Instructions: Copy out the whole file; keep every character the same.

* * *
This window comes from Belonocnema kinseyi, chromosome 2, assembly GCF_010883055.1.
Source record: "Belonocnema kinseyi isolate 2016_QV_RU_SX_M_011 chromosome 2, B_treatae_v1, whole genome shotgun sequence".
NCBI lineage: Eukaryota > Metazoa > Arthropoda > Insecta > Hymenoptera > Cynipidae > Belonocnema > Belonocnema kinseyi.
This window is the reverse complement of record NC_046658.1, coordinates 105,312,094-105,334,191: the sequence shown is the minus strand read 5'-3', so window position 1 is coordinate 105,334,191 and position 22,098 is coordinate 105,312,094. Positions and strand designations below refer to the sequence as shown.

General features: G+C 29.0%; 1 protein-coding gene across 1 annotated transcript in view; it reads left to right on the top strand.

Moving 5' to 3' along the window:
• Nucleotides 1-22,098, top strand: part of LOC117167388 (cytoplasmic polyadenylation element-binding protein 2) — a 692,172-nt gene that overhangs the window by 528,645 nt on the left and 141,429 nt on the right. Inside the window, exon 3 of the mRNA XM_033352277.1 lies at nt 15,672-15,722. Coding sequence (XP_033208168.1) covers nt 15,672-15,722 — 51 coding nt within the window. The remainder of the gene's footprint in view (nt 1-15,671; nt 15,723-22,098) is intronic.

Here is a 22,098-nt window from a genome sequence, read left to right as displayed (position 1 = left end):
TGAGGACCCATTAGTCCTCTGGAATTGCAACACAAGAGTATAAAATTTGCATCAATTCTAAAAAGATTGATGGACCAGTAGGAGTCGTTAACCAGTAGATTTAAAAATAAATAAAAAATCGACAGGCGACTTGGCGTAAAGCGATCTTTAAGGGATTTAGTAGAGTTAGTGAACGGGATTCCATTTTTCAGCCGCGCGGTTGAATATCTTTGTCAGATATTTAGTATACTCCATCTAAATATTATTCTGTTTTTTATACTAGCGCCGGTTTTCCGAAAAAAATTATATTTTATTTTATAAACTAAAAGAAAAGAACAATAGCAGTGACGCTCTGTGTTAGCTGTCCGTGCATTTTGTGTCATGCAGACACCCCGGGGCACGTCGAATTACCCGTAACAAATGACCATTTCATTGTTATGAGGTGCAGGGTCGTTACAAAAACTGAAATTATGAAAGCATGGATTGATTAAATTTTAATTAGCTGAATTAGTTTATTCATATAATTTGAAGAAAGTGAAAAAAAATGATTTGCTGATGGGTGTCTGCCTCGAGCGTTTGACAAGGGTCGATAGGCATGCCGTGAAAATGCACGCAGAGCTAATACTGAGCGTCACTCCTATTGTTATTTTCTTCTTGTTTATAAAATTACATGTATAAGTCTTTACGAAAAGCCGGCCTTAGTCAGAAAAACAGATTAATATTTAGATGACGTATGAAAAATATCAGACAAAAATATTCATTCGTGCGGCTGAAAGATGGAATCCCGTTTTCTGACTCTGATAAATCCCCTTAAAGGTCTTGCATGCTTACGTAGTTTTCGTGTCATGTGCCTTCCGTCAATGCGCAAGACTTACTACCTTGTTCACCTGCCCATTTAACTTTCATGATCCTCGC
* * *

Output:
This window comes from Belonocnema kinseyi, chromosome 2, assembly GCF_010883055.1.
Source record: "Belonocnema kinseyi isolate 2016_QV_RU_SX_M_011 chromosome 2, B_treatae_v1, whole genome shotgun sequence".
NCBI lineage: Eukaryota > Metazoa > Arthropoda > Insecta > Hymenoptera > Cynipidae > Belonocnema > Belonocnema kinseyi.
This window is the reverse complement of record NC_046658.1, coordinates 105,312,094-105,334,191: the sequence shown is the minus strand read 5'-3', so window position 1 is coordinate 105,334,191 and position 22,098 is coordinate 105,312,094. Positions and strand designations below refer to the sequence as shown.

General features: G+C 29.0%; 1 protein-coding gene across 1 annotated transcript in view; it reads left to right on the top strand.

Moving 5' to 3' along the window:
• Nucleotides 1-22,098, top strand: part of LOC117167388 (cytoplasmic polyadenylation element-binding protein 2) — a 692,172-nt gene that overhangs the window by 528,645 nt on the left and 141,429 nt on the right. Inside the window, exon 3 of the mRNA XM_033352277.1 lies at nt 15,672-15,722. Coding sequence (XP_033208168.1) covers nt 15,672-15,722 — 51 coding nt within the window. The remainder of the gene's footprint in view (nt 1-15,671; nt 15,723-22,098) is intronic.

Here is a 22,098-nt window from a genome sequence, read left to right as displayed (position 1 = left end):
TGAGGACCCATTAGTCCTCTGGAATTGCAACACAAGAGTATAAAATTTGCATCAATTCTAAAAAGATTGATGGACCAGTAGGAGTCGTTAACCAGTAGATTTAAAAATAAATAAAAAATCGACAGGCGACTTGGCGTAAAGCGATCTTTAAGGGATTTAGTAGAGTTAGTGAACGGGATTCCATTTTTCAGCCGCGCGGTTGAATATCTTTGTCAGATATTTAGTATACTCCATCTAAATATTATTCTGTTTTTTATACTAGCGCCGGTTTTCCGAAAAAAATTATATTTTATTTTATAAACTAAAAGAAAAGAACAATAGCAGTGACGCTCTGTGTTAGCTGTCCGTGCATTTTGTGTCATGCAGACACCCCGGGGCACGTCGAATTACCCGTAACAAATGACCATTTCATTGTTATGAGGTGCAGGGTCGTTACAAAAACTGAAATTATGAAAGCATGGATTGATTAAATTTTAATTAGCTGAATTAGTTTATTCATATAATTTGAAGAAAGTGAAAAAAAATGATTTGCTGATGGGTGTCTGCCTCGAGCGTTTGACAAGGGTCGATAGGCATGCCGTGAAAATGCACGCAGAGCTAATACTGAGCGTCACTCCTATTGTTATTTTCTTCTTGTTTATAAAATTACATGTATAAGTCTTTACGAAAAGCCGGCCTTAGTCAGAAAAACAGATTAATATTTAGATGACGTATGAAAAATATCAGACAAAAATATTCATTCGTGCGGCTGAAAGATGGAATCCCGTTTTCTGACTCTGATAAATCCCCTTAAAGGTCTTGCATGCTTACGTAGTTTTCGTGTCATGTGCCTTCCGTCAATGCGCAAGACTTACTACCTTGTTCACCTGCCCATTTAACTTTCATGATCCTCGC